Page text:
Tag Archives: Ada Lovelace Day

Ada Lovelace Day: Jen Phillips

For more information about Ada Lovelace Day, see findingada.com. For a brief (but not entirely accurate) comic biography of Ada Lovelace, see Ada Lovelace: The Origin.

JenI asked my wife, Jen Phillips, if she’d be willing to be my subject for Ada Lovelace Day this year. Jen got a degree in Ecology from Durham University in 2000, and currently works as a technical author. She tweets as JetlagJAP and has a blog called Void and Actuality.

Russell Phillips: Let’s start at the beginning. What sort of STEM things did you do at GCSE and A-level?
Jen Phillips: At GCSE, I didn’t really have any choice. Everything was required, so I did the standard dual-award science and standard maths. Options were limited. Everyone did the same. At A-level, I did Biology, Chemistry and Maths. I did an AS in Further Maths as well.

RP: So, then you went to university. I know you have a degree in Ecology, but I’m hazy on exactly what that means.
JP: It’s the study of organisms and how they interact with their environment. Environment being defined as the physical and biological parts of everything it interacts with. So, everything from the kind of ground it walks on, to the prey it eats, to the cycle of seasons.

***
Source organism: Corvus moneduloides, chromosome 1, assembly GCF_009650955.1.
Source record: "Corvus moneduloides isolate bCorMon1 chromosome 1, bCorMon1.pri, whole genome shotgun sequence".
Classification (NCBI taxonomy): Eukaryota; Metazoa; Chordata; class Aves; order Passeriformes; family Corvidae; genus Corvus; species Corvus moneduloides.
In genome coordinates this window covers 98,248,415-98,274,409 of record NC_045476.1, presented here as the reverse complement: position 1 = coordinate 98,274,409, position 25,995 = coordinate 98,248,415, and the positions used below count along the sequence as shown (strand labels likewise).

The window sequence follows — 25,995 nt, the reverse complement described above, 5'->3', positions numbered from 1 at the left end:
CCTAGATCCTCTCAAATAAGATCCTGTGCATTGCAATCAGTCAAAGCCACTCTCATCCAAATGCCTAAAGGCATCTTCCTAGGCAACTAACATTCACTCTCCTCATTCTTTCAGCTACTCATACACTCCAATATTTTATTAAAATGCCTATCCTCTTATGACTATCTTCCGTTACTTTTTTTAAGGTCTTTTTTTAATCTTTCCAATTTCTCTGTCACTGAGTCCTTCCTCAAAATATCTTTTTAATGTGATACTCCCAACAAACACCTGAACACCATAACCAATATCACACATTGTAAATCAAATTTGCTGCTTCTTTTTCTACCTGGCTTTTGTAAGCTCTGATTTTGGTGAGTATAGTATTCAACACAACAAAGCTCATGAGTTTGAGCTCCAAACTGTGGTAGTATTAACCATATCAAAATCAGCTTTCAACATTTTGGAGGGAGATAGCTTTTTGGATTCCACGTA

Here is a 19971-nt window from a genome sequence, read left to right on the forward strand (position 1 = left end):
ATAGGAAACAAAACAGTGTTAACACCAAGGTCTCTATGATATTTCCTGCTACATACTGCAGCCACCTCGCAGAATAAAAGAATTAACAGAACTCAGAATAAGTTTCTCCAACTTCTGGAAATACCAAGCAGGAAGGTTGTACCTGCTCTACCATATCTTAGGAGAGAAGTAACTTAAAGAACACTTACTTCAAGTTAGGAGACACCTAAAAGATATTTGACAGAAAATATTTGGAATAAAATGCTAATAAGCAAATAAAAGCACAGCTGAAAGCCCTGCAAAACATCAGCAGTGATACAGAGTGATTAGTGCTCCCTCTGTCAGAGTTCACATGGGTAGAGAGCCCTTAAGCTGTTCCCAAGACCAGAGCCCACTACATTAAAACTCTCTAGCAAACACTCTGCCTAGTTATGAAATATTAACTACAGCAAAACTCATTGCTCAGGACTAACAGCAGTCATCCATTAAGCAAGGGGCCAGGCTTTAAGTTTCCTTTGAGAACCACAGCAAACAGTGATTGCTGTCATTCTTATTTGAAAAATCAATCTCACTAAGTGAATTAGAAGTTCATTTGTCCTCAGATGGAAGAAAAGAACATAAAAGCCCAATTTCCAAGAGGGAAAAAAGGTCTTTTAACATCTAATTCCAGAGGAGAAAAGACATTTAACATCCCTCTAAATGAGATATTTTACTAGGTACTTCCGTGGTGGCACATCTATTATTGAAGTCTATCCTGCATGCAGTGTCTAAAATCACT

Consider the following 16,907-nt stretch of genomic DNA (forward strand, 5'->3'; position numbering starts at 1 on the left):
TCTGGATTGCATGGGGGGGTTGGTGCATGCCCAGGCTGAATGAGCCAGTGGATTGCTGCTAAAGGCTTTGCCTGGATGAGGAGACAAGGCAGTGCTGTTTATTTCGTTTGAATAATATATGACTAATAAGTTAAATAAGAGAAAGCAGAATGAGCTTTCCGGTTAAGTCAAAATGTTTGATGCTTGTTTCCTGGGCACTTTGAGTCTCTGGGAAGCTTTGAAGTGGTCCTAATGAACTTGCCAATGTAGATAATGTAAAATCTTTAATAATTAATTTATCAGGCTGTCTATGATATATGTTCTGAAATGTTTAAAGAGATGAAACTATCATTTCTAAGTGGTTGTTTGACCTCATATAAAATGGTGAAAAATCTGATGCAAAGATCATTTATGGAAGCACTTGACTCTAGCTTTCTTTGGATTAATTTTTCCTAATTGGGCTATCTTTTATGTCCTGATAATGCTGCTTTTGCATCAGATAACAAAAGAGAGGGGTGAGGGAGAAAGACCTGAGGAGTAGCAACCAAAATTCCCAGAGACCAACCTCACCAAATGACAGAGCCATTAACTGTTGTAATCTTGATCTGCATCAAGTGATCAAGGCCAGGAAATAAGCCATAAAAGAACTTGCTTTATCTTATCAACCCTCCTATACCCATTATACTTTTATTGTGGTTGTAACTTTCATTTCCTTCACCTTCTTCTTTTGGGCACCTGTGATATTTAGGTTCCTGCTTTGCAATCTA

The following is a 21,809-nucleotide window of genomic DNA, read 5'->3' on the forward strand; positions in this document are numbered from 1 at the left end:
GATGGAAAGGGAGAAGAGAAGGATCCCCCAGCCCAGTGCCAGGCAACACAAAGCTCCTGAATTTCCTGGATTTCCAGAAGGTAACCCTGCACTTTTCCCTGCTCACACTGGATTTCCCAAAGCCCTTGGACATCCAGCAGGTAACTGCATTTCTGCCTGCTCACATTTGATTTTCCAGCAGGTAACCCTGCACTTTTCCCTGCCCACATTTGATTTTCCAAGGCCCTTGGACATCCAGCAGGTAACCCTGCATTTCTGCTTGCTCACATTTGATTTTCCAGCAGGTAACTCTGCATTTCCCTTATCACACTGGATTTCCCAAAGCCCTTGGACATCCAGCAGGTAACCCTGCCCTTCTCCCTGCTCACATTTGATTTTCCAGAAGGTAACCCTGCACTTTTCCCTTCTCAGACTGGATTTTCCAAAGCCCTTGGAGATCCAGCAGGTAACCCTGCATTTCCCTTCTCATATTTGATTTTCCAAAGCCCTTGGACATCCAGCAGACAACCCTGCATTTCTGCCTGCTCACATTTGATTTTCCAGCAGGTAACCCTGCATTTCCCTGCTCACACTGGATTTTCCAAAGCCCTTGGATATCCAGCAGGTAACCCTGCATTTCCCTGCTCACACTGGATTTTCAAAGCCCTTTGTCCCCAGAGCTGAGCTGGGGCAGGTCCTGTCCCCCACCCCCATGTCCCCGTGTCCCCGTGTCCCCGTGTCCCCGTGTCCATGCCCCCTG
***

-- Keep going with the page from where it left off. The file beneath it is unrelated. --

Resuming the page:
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Ada Lovelace Day: Valentina Tereshkova, first woman in space

For more information about Ada Lovelace Day, see findingada.com. For a brief (but not entirely accurate) comic biography of Ada Lovelace, see Thrilling Adventures of Lovelace and Babbage.

1963 USSR postage stamp depicting Valentina Tereshkova
Valentina Tereshkova on a 1963 stamp
A while ago, I mentioned that I needed to decide who I was going to write about for Ada Lovelace Day, and a friend suggested Valentina Tereshkova, the first woman in space.

Tereshkova was indeed the first woman in space, and that’s one hell of an achievement for anyone, but particularly for the daughter of a tractor driver who left school at 16. After several months of extensive training, she was launched into space aboard Vostok 6 on 16th June 1963. Despite suffering nausea from poor quality food and significant discomfort, she stayed in orbit for 70.8 hours, making 48 orbits of Earth. In that one single flight, she spent more time in space than all the American astronauts combined at that point.

When Tereshkova left school to start work at the age of 16, she continued her education via correspondence courses. She graduated with distinction from Zhukovskiy Military Air Academy in 1969, and earned a doctorate in engineering in 1977. During her 70th birthday celebrations, she said that she’d like to fly to Mars, even if it was a one-way trip.